Wizards of the Coast has really been churning out the board games recently, and most of them have been pretty good. The Castle Ravenloft series does a good job of bridging the boardgame-to-RPG gap (something that's in Wizards' interest from a marketing perspective, to be sure) but Conquest of Nerath is a different animal entirely.
I love "men on the board" games. Love 'em. Although I write RPG supplements and such, my primary love has always been board games. I was raised on all the classics, and later in the 1990s I discovered Eurogames and things wweren't really the same after that. Setters of Catan, Carcassonne, and Puerto Rico—I think of them as the big trio—taught me to view board games in a whole new way.
But even so, I delight in board games of conquest (no pun intended) and Milton Bradley's Gamemaster series was great. I was raised on RISK after all, and enjoyed it for all its faults. I found an unopened Samurai Swords (a Shogun reprint) on ebay for about $30 about 10 years ago and nearly thought I'd gone to heaven. Although much of my time is spent punching cardboard after opening the latest Fantasy Flight release (do they own a cardboard factory?) I still long for new "men-on-the-board" games. My holy grail is to find something to replace some of my "flawed" favorites:
Axis & Allies - too bloody complicated
Godstorm RISK - nice but too luck and card driven
RISK 2210 - a modern classic, but strategies become repetitive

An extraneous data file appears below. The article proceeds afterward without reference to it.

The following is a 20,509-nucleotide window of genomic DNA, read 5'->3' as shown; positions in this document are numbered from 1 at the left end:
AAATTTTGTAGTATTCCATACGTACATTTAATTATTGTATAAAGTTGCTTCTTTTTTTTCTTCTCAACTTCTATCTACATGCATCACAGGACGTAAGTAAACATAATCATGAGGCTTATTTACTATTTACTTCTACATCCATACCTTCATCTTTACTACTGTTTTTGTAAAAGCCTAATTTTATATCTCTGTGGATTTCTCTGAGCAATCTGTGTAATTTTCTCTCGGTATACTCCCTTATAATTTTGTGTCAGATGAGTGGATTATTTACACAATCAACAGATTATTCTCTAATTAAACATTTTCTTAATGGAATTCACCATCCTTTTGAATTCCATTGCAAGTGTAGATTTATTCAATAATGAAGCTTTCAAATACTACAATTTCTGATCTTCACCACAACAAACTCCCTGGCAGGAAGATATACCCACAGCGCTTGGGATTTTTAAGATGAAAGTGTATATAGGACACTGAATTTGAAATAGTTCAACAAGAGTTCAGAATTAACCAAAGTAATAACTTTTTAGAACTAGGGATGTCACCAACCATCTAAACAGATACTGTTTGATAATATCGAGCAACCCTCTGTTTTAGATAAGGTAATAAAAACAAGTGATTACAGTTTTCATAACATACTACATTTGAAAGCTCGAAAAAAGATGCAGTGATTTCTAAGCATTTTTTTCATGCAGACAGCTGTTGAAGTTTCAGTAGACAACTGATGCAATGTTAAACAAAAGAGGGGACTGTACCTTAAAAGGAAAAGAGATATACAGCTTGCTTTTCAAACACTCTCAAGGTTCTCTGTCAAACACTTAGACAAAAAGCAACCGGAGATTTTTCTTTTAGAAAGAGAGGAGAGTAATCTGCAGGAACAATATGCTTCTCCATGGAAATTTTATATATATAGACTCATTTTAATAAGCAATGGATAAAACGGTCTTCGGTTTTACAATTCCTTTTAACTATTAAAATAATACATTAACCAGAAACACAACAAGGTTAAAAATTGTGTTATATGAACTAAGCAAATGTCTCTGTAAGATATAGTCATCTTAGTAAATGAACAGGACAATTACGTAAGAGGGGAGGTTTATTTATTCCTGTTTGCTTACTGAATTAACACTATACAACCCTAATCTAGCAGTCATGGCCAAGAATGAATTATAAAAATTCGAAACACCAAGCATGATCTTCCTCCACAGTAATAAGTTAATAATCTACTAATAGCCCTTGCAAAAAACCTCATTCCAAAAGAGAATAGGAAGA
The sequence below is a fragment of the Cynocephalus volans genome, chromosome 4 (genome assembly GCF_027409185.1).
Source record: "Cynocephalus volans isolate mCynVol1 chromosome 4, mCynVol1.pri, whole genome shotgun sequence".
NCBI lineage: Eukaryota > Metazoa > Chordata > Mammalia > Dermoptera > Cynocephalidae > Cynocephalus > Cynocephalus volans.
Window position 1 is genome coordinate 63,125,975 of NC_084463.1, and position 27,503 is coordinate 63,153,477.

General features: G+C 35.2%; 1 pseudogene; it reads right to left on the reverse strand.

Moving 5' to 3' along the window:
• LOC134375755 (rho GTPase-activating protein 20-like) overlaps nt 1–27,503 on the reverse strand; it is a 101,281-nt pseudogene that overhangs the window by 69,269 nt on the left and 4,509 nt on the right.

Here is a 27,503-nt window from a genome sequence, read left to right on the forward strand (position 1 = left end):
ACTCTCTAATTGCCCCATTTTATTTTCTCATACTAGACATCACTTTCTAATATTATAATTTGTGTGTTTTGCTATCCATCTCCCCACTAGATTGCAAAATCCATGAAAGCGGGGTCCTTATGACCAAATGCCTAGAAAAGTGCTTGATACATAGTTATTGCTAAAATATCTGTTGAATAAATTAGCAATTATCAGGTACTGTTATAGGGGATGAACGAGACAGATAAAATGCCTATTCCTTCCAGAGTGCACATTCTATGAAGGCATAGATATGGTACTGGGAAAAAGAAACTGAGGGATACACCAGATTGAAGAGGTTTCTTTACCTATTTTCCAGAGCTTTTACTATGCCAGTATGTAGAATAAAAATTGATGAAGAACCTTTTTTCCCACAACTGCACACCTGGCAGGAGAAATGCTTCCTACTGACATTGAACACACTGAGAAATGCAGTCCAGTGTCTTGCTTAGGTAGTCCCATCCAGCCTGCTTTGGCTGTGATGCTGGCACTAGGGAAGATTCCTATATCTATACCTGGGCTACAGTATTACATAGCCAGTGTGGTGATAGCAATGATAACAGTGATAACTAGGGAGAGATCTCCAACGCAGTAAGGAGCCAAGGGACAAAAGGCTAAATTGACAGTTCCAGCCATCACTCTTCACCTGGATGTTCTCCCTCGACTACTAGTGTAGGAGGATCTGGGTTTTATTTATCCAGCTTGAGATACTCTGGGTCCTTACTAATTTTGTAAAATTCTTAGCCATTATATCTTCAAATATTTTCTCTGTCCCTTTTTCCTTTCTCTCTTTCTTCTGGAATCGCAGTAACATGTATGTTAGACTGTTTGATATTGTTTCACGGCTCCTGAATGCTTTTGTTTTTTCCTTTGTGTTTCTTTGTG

These games are about enjoying some controlled aggression with friends. No cooperative stuff here! Players will win and other players will lose. Alliances are fickle and fleeting. And the game will take most of your evening. But strategically and emotionally, they ask the most from me and deliver the best pay-off.
Conquest of Nerath looks to be a good, middle-weight fantasy "men-on-the-board" affair. I say looks to be, because I haven't played it yet, but I've got enough board game experience under my belt that I feel I can give a decent preview.
The game cost me a hefty $80 (I frequent brick and mortar stores when possible), but production is nice. Lots of minis? Check. Gorgeous board? Check. The minis have the added benefit of being, in part, different for each player. Every player get a different dragon mold, etc., which is awesome. (The minis are closer to 15 mm scale, so they can't really serve double duty as D&D minis.) The rule book is also nicely laid out and furnished with illustrations. Rulebooks can look nice and still be confusing—the Fantasy Flight rule books fit squarely into this category I feel—but it's clear here that WotC put care into the instructions.
The game itself pits four fantasy races against each other: undead, elves, goblins, and humans. In a particularly nice touch, each race feels different. Some races start with better board positions and/or greater initial forces, whereas other forces, such as Nerath, start weak but can call in powerful reinforcements via card play. Playing this game will be different every time if you choose different races.
Gameplay looks to be right down the middle, complexity-wise. More complex than the original RISK but less than, say, Axis & Allies. Basic play involves expansion of armies into adjacent areas, but other factors come into play. Dungeons, spread across the board and lovingly named after classic D&D dungeons of legend, can be raided for magic items that grant the player benefits. A player can choose which troops to buy. Dragon or ship? Monster or heroes? Like the latter RISK variants, aggressive play is encouraged and rewarded here—no sitting back and reinforcing Australia for 5 turns in this game. Initial, non-random army placement also guarantees that you begin with at least one enemy right in your backyard, so battles will come sooner rather than later.
I'm looking forward to this one. Stay tuned for a post-play account soon!